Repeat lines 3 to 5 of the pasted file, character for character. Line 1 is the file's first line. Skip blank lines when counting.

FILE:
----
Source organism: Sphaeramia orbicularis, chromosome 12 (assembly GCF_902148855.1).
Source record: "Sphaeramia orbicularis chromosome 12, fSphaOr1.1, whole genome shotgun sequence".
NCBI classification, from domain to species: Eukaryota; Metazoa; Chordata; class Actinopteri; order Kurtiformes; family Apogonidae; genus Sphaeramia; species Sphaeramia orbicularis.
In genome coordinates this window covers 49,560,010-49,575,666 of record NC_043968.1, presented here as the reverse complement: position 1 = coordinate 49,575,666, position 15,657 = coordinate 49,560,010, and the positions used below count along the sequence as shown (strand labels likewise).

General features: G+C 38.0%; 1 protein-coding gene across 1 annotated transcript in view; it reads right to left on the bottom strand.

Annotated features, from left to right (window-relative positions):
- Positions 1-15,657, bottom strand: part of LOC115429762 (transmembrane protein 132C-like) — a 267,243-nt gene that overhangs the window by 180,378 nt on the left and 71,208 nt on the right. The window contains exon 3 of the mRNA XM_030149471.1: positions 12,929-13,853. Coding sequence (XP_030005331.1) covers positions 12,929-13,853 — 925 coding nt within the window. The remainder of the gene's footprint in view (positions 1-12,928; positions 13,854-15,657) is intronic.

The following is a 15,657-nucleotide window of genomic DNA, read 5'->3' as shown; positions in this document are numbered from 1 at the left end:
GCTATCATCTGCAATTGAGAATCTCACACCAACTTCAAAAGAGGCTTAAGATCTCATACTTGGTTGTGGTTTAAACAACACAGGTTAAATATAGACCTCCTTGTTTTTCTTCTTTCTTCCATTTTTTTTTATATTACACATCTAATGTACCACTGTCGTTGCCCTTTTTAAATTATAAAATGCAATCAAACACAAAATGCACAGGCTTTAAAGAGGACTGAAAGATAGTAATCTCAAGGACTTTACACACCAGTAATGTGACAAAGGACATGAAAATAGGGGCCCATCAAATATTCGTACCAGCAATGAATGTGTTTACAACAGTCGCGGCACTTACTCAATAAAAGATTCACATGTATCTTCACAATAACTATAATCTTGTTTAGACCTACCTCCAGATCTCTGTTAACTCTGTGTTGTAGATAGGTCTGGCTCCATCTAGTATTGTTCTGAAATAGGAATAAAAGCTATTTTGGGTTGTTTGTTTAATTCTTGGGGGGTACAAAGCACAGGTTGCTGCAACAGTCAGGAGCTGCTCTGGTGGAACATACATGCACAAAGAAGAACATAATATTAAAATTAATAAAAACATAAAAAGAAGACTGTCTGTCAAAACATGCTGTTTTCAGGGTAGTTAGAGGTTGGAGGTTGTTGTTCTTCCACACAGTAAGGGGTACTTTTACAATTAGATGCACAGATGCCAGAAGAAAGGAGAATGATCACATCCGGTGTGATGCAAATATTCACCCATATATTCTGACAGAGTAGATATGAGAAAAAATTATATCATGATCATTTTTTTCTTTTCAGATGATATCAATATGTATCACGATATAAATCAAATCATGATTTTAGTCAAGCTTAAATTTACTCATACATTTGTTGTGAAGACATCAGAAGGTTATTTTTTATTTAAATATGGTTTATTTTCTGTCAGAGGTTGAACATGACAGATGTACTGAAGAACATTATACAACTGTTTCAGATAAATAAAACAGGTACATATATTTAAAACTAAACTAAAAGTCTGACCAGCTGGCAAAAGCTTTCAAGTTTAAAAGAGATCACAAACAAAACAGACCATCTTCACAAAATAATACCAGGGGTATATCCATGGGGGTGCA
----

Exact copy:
NCBI classification, from domain to species: Eukaryota; Metazoa; Chordata; class Actinopteri; order Kurtiformes; family Apogonidae; genus Sphaeramia; species Sphaeramia orbicularis.
In genome coordinates this window covers 49,560,010-49,575,666 of record NC_043968.1, presented here as the reverse complement: position 1 = coordinate 49,575,666, position 15,657 = coordinate 49,560,010, and the positions used below count along the sequence as shown (strand labels likewise).

General features: G+C 38.0%; 1 protein-coding gene across 1 annotated transcript in view; it reads right to left on the bottom strand.